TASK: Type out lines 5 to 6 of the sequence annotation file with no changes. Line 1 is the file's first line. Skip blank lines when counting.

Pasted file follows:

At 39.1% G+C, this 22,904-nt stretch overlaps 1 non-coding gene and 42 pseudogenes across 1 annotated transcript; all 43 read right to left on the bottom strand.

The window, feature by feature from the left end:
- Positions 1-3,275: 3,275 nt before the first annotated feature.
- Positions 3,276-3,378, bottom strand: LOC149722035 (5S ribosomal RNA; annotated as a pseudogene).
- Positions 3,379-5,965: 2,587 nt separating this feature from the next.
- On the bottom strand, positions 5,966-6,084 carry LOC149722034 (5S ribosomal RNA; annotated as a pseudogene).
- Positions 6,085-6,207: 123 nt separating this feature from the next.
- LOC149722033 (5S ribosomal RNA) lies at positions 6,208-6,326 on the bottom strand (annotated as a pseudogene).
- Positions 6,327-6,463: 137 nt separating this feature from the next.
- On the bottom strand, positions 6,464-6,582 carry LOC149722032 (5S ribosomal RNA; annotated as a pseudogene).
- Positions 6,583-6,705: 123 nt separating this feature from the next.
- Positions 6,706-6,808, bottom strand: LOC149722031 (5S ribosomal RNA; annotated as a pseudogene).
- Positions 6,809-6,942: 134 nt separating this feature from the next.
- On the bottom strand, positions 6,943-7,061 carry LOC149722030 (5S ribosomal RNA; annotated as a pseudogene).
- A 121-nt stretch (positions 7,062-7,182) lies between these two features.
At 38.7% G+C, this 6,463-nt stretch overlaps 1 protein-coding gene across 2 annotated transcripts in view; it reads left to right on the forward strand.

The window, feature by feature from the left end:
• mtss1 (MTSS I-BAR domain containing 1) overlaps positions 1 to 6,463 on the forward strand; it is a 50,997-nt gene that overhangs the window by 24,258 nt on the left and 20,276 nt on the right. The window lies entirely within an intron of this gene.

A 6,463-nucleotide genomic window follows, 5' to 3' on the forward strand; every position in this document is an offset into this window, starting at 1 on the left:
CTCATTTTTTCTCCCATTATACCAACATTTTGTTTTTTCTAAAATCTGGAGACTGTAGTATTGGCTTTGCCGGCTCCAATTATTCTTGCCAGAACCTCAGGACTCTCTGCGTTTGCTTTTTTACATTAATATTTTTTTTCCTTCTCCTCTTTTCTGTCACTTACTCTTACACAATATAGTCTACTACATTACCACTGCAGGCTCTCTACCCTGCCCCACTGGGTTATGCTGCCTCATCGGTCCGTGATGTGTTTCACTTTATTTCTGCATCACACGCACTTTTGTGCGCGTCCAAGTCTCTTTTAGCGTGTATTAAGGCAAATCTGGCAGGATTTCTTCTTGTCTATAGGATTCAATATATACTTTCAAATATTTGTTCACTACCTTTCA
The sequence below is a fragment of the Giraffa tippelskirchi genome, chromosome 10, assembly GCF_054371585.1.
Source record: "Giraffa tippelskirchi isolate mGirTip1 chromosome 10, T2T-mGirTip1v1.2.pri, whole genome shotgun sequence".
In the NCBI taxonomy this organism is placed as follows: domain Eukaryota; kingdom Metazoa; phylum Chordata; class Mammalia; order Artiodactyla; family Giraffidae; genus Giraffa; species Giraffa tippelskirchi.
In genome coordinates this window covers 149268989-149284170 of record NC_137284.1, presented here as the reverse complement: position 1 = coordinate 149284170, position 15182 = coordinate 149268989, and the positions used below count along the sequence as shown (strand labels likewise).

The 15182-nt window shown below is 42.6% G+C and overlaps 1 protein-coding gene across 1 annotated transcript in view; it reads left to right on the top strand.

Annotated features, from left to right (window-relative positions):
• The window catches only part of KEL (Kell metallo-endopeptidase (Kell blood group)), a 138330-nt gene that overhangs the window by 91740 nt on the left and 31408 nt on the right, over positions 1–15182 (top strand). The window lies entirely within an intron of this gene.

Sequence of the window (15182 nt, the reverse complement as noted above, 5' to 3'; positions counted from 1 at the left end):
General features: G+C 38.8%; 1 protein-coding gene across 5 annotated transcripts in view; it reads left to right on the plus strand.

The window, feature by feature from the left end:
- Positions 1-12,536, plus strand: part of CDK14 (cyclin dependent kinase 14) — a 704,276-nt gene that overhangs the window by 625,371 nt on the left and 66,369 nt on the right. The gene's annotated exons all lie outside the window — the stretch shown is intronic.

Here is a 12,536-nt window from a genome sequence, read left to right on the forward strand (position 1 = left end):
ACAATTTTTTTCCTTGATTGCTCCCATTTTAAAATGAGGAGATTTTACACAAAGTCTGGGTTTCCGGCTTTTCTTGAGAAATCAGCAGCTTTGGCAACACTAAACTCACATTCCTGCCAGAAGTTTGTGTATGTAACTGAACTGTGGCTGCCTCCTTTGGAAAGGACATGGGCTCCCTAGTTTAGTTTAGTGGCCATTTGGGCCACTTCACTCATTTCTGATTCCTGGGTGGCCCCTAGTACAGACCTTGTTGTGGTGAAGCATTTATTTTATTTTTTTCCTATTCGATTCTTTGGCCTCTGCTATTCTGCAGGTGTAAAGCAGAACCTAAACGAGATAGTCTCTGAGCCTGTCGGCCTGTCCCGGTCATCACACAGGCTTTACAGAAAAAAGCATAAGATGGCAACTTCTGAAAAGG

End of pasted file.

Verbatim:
- Positions 3,379-5,965: 2,587 nt separating this feature from the next.
- On the bottom strand, positions 5,966-6,084 carry LOC149722034 (5S ribosomal RNA; annotated as a pseudogene).